As Braemar Hotels & Resorts’s dividend was not well covered by earnings, we need to check its balance sheet for signs of financial distress. A quick check of its financial situation can be done with two ratios: net debt divided by EBITDA (earnings before interest, tax, depreciation and amortisation), and net interest cover. Net debt to EBITDA measures total debt load relative to company earnings (lower = less debt), while net interest cover measures the ability to pay interest on the debt (higher = greater ability to pay interest costs). Braemar Hotels & Resorts has net debt of 10.82 times its EBITDA, which we think carries substantial risk if earnings aren’t sustainable.

Net interest cover can be calculated by dividing earnings before interest and tax (EBIT) by the company’s net interest expense. Braemar Hotels & Resorts has interest cover of less than 1 – which suggests its earnings are not high enough to cover even the interest payments on its debt. This is potentially quite serious, and we would likely avoid the stock if it were not resolved quickly. High debt and weak interest cover are not a great combo, and we would be cautious of relying on this company’s dividend while these metrics persist.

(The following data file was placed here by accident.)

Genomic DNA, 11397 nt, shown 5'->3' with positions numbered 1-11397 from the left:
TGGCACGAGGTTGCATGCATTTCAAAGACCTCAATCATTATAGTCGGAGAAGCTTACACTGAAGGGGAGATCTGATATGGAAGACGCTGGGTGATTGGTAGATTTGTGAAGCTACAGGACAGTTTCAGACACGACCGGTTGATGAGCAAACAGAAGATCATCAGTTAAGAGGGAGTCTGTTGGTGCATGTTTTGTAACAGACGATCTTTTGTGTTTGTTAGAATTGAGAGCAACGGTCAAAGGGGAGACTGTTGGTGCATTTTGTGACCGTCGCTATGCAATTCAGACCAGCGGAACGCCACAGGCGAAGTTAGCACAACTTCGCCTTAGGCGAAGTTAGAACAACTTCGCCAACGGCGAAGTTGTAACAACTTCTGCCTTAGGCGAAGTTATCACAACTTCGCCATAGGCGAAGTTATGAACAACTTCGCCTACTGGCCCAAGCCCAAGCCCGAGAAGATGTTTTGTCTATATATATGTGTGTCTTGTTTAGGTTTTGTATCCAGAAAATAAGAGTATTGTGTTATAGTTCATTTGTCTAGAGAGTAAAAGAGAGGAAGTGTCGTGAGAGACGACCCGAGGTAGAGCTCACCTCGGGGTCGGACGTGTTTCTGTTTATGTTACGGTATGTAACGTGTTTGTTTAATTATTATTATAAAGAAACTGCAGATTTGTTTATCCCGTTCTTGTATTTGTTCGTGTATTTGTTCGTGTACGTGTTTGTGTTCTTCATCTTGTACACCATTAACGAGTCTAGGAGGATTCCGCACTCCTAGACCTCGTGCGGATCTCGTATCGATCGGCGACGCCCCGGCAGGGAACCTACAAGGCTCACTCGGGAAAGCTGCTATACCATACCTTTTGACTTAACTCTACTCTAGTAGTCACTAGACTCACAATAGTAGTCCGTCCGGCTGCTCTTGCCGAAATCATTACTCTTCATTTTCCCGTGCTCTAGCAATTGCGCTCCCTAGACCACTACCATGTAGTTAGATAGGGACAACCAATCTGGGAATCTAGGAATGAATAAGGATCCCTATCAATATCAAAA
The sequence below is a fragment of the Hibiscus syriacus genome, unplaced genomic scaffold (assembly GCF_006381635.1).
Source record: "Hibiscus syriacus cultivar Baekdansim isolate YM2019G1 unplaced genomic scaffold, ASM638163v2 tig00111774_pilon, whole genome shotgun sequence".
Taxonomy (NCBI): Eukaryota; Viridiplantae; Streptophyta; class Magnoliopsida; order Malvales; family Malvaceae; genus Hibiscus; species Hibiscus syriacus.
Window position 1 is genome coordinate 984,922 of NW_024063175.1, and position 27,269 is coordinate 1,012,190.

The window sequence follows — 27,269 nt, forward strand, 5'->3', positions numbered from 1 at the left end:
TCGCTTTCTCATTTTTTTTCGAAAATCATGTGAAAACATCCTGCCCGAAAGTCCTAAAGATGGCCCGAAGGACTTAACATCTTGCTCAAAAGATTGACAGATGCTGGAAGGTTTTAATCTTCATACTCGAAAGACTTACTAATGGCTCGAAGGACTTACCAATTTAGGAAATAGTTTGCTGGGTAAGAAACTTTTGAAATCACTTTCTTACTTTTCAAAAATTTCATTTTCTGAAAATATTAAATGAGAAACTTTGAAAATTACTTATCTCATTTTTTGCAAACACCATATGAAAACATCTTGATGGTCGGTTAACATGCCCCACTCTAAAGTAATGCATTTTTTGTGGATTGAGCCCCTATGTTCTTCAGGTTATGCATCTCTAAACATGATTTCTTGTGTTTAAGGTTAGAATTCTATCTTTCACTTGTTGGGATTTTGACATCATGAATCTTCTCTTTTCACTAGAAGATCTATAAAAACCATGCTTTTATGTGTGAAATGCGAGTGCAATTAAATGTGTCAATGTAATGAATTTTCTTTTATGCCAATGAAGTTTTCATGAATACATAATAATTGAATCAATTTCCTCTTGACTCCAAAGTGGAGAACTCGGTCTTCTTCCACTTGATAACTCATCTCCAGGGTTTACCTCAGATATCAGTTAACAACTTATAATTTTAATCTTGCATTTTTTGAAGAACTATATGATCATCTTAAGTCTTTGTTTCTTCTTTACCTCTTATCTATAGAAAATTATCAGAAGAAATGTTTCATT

Dividend Volatility

Before buying a stock for its income, we want to see if the dividends have been stable in the past, and if the company has a track record of maintaining its dividend. Looking at the data, we can see that Braemar Hotels & Resorts has been paying a dividend for the past six years. Its dividend has not fluctuated much that time, which we like, but we’re conscious that the company might not yet have a track record of maintaining dividends in all economic conditions. During the past six-year period, the first annual payment was US$0.20 in 2013, compared to US$0.64 last year. This works out to be a compound annual growth rate (CAGR) of approximately 21% a year over that time.

Braemar Hotels & Resorts has been growing its dividend quite rapidly, which is exciting. However, the short payment history makes us question whether this performance will persist across a full market cycle.

Dividend Growth Potential